The Discernment Process: Finding Direction in the Dark

It’s hard to know what you don’t know. Plenty of people can tell you how to do literature searches or how to write strong applications for research experiences or industry internships—but what if you don’t know where to begin, or what your interests are?

At seventeen and eighteen, many of us feel woefully under-prepared for these kinds of decisions, and I’m told that it doesn’t get much easier after this either. Change is scary, but you can cope with it by learning as much about new situations as possible. There’s comfort in knowledge.

But how do you search for what to search for? From my experience, this kind of learning comes through osmosis. I recommend that you surround yourself with a diverse crowd—people from all walks of life, with a variety of interests, career paths, and varied goals—you’ll start picking up on the possibilities out there for you.

There are some things we can just feel out for ourselves: words such as internship just buzz in our ears. Other things, like Ph.D. and undergraduate research may be more nebulous. No one in my family has ever attempted a graduate degree like that, and coming into college, I genuinely had no real idea of what a graduate degree entailed.

Through a two-week internship (SIMS) here at UCSB, I was introduced to a passionate group of friends and a network of industry professionals, academic researchers, and staff willing to share their career paths with me. That two-week research experience gave me a strong foundation, and the diverse network of support I wanted, on which to build my freshman year.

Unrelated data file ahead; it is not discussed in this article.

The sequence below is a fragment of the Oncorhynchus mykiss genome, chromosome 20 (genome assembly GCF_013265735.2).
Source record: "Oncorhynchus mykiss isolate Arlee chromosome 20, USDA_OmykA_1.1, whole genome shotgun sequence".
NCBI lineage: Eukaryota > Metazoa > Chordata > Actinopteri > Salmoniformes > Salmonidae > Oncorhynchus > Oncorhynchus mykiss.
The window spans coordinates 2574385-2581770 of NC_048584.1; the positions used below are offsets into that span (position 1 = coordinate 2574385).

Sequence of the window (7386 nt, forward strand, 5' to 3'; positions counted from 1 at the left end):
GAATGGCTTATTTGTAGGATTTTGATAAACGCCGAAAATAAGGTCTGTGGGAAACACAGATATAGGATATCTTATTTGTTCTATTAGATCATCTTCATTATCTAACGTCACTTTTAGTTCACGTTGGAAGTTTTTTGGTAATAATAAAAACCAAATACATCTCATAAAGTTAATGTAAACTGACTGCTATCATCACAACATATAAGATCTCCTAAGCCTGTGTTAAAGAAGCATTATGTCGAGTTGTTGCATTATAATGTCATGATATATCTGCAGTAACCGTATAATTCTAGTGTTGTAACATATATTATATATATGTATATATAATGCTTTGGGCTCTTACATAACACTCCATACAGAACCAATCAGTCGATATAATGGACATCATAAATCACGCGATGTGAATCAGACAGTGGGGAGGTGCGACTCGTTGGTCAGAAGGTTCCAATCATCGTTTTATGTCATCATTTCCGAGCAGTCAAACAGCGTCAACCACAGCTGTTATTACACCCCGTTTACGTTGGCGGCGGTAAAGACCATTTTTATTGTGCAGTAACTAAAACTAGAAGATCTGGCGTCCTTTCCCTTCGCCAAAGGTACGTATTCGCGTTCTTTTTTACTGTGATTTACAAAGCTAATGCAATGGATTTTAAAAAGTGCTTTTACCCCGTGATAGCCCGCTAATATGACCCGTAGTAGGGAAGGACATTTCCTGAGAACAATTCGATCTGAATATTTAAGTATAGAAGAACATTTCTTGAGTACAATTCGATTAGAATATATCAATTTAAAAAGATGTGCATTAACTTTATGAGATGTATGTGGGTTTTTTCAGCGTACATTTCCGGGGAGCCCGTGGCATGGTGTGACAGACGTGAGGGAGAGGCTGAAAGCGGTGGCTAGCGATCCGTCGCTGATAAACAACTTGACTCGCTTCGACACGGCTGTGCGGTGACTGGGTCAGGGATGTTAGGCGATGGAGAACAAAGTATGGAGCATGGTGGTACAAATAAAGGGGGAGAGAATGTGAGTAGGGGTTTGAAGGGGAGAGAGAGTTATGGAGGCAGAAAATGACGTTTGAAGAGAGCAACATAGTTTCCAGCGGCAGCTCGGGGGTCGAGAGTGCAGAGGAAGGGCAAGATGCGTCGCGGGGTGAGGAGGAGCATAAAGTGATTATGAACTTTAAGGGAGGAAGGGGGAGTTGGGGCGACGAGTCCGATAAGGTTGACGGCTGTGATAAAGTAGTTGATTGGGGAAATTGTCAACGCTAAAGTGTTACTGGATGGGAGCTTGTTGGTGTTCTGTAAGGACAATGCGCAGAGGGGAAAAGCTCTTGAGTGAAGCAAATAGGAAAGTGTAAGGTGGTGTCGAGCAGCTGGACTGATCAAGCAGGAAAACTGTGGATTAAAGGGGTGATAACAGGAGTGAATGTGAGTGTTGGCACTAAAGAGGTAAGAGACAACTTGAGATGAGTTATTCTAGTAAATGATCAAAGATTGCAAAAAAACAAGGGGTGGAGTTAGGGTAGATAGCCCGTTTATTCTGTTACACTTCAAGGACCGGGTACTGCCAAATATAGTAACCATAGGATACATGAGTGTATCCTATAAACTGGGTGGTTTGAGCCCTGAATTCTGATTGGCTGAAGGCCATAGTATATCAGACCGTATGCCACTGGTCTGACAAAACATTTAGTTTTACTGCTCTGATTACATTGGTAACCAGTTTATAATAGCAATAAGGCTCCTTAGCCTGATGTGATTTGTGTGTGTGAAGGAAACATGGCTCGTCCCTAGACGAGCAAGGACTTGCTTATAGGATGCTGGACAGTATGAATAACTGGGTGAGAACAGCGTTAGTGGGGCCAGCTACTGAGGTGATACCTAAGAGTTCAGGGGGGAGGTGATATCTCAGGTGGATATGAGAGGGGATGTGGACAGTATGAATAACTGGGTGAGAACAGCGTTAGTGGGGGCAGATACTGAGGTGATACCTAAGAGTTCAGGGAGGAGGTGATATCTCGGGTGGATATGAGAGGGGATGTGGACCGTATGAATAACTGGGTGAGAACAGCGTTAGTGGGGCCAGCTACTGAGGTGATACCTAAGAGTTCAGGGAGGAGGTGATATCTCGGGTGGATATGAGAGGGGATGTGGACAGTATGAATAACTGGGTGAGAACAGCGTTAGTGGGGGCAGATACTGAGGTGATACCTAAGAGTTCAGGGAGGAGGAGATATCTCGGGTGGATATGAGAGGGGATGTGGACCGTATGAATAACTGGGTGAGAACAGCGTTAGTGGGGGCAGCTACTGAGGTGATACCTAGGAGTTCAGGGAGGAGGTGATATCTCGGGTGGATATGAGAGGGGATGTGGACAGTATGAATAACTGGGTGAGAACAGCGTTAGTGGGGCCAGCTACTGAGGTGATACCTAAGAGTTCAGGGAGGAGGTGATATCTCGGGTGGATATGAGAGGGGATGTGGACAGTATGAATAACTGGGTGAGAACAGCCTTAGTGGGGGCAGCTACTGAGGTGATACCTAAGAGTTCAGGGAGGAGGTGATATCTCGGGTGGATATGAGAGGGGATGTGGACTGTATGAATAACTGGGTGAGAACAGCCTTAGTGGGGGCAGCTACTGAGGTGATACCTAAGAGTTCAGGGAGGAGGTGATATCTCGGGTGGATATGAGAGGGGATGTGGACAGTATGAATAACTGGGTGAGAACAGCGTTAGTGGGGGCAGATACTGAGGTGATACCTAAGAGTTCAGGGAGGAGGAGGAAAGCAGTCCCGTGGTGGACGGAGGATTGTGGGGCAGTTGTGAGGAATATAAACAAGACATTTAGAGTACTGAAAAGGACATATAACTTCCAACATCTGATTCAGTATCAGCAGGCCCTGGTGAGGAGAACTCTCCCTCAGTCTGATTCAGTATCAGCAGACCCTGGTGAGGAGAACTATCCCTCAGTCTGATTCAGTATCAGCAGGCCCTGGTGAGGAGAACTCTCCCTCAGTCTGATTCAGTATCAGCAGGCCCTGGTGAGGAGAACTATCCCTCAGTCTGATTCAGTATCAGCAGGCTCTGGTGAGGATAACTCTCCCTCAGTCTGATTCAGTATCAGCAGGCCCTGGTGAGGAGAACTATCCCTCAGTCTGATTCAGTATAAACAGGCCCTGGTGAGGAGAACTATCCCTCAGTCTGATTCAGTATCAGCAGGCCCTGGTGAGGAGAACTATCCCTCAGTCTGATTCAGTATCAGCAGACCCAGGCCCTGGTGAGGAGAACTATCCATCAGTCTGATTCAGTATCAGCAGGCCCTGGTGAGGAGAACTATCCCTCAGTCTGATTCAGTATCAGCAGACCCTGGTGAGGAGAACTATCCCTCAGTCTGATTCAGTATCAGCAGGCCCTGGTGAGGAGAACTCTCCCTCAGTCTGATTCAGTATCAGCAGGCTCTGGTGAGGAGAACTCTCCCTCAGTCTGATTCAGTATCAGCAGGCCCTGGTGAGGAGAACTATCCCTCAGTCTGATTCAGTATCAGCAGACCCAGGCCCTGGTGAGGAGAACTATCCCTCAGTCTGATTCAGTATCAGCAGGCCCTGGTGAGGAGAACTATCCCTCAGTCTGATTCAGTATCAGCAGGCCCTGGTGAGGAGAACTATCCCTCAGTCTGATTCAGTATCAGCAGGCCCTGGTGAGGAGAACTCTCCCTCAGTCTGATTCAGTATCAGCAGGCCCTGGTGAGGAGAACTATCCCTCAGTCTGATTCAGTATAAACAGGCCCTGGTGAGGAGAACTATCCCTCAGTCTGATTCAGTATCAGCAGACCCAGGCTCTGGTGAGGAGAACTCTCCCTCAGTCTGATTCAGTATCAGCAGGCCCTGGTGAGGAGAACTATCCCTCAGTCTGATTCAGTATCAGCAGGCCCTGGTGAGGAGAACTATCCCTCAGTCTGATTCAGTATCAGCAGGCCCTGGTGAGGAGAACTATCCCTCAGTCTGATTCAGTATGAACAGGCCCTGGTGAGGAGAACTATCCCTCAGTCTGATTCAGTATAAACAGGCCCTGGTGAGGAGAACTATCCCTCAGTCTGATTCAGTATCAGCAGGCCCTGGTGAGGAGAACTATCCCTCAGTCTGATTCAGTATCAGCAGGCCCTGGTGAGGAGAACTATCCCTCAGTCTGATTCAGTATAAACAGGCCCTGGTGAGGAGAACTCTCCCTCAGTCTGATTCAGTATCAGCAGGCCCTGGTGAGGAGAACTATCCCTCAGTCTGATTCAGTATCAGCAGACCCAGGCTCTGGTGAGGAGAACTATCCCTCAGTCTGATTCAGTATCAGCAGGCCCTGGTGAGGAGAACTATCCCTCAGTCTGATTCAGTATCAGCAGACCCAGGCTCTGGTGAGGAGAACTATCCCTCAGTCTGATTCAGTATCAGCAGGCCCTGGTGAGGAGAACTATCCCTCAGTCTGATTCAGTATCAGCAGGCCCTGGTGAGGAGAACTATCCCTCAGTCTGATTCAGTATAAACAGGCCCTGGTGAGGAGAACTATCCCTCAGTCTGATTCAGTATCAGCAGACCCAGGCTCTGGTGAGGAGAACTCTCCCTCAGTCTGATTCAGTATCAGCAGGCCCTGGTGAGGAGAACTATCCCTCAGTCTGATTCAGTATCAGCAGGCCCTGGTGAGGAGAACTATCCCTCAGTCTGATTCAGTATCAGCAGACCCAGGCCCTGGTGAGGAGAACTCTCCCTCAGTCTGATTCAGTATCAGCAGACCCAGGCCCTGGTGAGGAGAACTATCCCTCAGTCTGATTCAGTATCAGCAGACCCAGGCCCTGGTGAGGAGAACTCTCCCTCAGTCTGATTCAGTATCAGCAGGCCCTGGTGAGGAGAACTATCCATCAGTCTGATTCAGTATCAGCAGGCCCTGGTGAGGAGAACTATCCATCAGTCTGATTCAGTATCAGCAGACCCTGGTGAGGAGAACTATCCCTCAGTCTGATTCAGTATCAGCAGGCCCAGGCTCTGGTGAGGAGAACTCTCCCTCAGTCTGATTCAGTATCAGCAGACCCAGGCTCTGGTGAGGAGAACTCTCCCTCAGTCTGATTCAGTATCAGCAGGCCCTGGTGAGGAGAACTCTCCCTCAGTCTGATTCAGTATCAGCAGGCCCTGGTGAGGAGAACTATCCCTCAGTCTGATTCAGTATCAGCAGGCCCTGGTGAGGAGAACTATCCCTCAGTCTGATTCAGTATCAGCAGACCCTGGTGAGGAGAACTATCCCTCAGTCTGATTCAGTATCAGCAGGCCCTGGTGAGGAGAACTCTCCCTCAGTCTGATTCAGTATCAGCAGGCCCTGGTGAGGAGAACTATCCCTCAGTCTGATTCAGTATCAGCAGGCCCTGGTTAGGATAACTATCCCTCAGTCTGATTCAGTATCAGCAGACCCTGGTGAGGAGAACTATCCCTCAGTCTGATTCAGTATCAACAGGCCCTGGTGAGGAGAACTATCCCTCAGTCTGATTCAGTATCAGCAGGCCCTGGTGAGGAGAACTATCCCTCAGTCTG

SIMS 2014

Over the course of this year, I’ve spoken with these professional and academics about their career trajectories, decisions, and interests. All the while, I imagined myself in their shoes—whether it was making hair gels and organic LED screens in industry, or fabricating nanoscale photovoltaic devices and modeling hydrophobic molecular interactions in academia.

Without really trying, I had started the discernment process.

Only a quarter in to my freshman year, I had more questions than I had on the first day. But more importantly, I knew where to take my questions, and that these questions were educated by others’ experiences. These questions I had, and those I still have, are directed toward figuring out my own path:

Will I pursue a PhD. or a career in industry—or both? Even within those options, there’s a thousand paths to take, and I won’t know which is for me until I’ve tried.

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